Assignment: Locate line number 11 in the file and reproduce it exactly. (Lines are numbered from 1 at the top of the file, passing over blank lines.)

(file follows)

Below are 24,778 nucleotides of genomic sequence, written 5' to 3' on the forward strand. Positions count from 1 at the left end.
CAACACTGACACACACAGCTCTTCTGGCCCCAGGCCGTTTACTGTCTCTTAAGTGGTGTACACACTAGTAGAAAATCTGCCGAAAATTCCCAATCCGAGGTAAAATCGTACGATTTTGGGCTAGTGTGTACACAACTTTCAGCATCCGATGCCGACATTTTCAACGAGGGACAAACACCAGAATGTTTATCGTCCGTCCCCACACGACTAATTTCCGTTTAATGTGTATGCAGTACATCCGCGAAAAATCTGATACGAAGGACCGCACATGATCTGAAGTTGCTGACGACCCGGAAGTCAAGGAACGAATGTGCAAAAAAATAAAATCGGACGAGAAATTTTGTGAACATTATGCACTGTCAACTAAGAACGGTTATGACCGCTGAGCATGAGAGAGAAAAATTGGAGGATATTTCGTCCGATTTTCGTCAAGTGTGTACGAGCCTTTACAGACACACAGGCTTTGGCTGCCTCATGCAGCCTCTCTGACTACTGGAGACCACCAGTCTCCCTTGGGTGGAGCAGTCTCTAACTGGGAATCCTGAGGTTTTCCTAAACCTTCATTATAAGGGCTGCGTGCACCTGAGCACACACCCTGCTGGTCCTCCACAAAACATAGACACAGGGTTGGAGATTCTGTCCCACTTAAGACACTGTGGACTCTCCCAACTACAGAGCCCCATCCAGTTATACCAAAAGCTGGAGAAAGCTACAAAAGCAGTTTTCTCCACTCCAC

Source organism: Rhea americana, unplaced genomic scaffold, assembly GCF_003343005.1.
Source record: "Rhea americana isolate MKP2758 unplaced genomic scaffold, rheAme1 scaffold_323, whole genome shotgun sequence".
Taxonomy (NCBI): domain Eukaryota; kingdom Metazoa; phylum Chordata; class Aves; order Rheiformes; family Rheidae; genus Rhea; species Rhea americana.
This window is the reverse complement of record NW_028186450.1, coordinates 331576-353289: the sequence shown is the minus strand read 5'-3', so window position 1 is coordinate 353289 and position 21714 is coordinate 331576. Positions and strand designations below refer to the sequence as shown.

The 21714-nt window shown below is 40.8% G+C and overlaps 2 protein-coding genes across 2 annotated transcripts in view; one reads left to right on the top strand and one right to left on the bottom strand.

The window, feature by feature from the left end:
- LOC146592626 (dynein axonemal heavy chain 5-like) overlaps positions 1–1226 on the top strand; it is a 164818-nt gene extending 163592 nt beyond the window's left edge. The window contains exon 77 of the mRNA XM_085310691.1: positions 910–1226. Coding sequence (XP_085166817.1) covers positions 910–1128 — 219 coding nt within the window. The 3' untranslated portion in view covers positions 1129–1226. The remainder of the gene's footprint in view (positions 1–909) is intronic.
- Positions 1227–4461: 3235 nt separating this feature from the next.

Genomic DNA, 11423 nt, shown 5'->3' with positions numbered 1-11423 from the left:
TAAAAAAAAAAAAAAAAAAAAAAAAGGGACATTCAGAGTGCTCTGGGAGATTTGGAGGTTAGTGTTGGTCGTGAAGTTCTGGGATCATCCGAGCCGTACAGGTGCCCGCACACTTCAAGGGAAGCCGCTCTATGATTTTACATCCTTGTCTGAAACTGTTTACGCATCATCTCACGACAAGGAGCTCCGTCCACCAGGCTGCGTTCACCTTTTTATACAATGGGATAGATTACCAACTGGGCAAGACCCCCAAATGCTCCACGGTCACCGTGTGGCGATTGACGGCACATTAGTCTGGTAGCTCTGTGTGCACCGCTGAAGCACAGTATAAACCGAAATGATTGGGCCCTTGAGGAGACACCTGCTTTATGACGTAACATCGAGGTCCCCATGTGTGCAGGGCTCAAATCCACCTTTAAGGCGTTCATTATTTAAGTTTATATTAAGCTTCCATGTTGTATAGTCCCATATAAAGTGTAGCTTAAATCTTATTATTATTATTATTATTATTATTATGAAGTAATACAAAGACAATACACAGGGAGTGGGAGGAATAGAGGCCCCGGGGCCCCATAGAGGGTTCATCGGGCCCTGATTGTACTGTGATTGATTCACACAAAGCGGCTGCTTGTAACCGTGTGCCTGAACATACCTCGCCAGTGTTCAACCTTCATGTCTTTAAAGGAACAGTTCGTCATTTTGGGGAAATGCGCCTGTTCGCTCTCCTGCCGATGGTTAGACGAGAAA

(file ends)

Genomic DNA, 11423 nt, shown 5'->3' with positions numbered 1-11423 from the left: